Looking Past Near-Term Volatility in Fixed Income | ETF Trends

Fixed Income Outlook in 5 Charts
By Rob Williams, Director of Research

The main factor for markets now is the path of US inflation. The Fed remains hyper focused on bringing down inflation and has shown little appetite to consider wider market volatility, deteriorating conditions, or stresses on the global economy caused by a rising US dollar. Until inflation starts to show signs of cooling (2-3 months of consecutive negative surprises) or there are some serious financial stability concerns, the Fed will continue to tighten financial conditions.

1) The Fed Will Continue Hiking. The most recent Consumer Price Index (CPI) print surprised to the upside and was an indicator that prices and inflation are still too high for the Fed’s liking. While the labor, manufacturing, and rental markets are showing progress, gasoline prices have started to tick higher.

Consumer Price Index
Source: Sage, Bloomberg

Looking Past Near-Term Volatility in Fixed Income

2) Markets Are Pricing in a Higher Terminal Fed Funds Rate. Real interest rates continue to rise and have surpassed their post-Great Financial Crisis high. SOFR futures is an indicator of the market’s expectations for Fed policy. SOFR futures are pricing a peak policy rate in Q2 next year of 4.75% to 5%. The good news is that the market is largely pricing in this terminal rate.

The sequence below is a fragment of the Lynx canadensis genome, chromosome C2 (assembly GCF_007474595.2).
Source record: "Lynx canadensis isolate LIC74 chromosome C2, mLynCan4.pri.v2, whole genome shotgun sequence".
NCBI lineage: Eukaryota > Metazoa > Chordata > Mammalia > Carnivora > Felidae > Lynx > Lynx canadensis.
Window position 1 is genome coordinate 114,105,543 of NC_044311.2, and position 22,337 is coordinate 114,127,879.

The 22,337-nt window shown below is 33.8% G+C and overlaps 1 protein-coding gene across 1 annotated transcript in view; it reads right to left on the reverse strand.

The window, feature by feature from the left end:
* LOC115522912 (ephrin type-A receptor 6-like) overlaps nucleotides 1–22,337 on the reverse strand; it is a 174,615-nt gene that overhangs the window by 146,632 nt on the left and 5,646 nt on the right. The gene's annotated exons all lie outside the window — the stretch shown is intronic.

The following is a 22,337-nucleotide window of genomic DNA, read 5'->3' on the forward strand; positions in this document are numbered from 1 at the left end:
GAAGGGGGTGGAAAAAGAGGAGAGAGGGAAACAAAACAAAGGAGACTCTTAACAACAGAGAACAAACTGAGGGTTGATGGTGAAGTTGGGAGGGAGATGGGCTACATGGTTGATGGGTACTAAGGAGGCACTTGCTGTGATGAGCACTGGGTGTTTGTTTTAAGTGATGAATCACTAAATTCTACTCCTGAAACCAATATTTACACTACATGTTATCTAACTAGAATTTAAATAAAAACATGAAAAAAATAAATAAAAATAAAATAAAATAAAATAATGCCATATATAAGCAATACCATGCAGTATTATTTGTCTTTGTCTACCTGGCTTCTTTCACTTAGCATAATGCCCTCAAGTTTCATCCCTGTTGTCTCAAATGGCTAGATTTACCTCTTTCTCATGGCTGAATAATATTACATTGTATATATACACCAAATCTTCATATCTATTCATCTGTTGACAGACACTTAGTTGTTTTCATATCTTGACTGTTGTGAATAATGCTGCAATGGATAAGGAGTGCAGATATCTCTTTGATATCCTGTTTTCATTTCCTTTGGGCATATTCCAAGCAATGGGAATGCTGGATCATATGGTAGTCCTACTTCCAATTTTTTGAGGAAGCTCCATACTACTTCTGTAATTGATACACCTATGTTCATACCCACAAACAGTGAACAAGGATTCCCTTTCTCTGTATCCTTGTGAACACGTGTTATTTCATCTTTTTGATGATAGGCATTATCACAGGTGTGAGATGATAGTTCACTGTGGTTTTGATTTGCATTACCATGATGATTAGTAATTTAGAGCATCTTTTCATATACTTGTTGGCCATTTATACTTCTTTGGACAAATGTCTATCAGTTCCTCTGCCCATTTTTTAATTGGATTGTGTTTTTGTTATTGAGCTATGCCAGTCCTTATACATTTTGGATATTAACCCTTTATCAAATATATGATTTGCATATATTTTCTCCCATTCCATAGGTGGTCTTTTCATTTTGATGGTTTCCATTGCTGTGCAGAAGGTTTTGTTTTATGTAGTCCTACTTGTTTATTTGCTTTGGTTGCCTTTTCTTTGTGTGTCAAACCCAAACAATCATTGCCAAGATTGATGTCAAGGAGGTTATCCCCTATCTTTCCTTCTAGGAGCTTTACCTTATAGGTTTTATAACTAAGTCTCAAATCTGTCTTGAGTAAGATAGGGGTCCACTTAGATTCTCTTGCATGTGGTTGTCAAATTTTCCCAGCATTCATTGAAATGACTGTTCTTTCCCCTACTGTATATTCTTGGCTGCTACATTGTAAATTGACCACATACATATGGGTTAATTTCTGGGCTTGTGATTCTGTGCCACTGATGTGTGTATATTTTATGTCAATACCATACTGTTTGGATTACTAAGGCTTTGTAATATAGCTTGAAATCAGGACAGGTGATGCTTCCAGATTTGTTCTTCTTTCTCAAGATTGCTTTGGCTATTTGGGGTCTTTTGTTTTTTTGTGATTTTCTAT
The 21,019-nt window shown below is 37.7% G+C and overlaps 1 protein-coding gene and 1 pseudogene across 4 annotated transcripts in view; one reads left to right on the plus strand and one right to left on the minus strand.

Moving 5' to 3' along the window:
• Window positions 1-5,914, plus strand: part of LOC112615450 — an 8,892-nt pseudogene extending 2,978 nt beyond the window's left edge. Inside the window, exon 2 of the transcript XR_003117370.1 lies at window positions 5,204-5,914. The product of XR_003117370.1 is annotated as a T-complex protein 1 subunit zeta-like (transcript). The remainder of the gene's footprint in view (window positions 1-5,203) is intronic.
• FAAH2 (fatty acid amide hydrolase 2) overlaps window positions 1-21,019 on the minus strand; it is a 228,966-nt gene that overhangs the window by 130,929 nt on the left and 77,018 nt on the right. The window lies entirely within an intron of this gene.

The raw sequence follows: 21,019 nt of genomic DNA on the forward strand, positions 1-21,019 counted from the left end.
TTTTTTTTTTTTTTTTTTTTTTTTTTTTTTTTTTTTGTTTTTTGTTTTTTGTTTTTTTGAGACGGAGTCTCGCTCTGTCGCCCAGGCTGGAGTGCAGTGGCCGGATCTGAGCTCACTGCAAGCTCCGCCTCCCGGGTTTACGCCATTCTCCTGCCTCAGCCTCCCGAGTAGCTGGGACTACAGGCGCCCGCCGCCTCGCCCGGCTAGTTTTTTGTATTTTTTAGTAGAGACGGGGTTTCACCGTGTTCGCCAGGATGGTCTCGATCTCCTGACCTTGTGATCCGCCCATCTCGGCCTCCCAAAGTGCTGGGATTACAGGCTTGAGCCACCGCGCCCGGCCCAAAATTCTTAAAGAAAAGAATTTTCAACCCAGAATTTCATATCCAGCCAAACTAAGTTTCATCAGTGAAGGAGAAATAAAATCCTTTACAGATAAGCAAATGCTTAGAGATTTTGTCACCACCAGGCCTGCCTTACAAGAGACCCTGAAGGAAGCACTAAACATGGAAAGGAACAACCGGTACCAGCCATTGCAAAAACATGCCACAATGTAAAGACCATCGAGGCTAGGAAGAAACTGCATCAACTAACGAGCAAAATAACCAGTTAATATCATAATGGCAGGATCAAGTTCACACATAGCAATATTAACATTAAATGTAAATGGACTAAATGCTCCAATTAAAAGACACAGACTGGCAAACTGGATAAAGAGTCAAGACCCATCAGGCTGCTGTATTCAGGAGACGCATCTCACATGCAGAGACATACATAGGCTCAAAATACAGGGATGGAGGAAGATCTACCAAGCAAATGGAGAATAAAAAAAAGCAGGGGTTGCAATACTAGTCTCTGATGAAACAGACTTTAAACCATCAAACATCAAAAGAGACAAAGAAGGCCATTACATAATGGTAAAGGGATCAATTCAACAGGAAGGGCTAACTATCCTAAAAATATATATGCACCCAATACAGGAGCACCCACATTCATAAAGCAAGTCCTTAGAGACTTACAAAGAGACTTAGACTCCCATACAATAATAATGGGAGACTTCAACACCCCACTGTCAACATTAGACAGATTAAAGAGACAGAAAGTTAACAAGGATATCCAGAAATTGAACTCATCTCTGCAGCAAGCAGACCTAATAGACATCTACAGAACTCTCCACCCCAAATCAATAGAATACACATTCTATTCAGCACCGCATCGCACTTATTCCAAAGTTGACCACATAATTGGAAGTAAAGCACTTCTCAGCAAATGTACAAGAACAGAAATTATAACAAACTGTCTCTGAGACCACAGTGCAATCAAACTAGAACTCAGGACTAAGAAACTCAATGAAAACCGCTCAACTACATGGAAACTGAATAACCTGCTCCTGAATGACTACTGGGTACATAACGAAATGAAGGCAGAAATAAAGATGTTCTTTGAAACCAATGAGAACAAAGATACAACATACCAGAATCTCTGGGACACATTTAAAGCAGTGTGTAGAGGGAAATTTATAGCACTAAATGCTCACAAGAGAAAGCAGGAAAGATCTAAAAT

Secured Overnight Financing Rate (SOFR) Futures Curve
Source: Sage, Bloomberg

Looking Past Near-Term Volatility in Fixed Income

3) Looking Past the Near-Term for Fixed Income. Slowly moderating inflation and pockets of strength in the economy will likely keep the Fed hiking rates into year-end. As a result, rates and fixed income returns will continue to feel pressure in the near-term. Beyond that, historically, we are approaching a strong period for fixed income. The periods following Fed cycles, negative bond market years, and recessions have all seen strong fixed income returns.

Bond Market Returns Over the Coming 12 Months
Source: Sage, Bloomberg

*Average returns following a negative bond market have been on average 6% (assumes -10% in 2022) *Recessions are usually associated with positive bond market returns (+6.8% on average for the last four) *Bond markets typically rally post-Fed cycle, anticipating cuts (+11.8% in the 12 months following the last four cycles)

4) Spreads on Mortgage-Backed Securities are on Par with BBB Corporates. The national average rate on a 30-year mortgage is now over 7%, which is the highest in 20 years. MBS spreads have widened to a level not seen since the depths of the Great Financial Crisis and provide an attractive entry point.

MBS Nominal Spread vs. BBB Corporate OAS
Source: Sage, Bloomberg

5) Municipal Bonds Are a Defensive Play. Municipal fund outflows have reached a record $100 billion YTD, which has resulted in significant volatility and negative returns. Municipal yields have repriced higher along with Treasuries and provide a very attractive entry point. Also keep in mind that the worst drawdowns in munis over the last 20 years have been short-lived and painful, with an average drawdown of 8%; however, these periods have consistently been followed by strong rebounds of nearly 9%.

Municipal Drawdowns and Rebounds in the Last 20 Years
Source: Sage, Bloomberg


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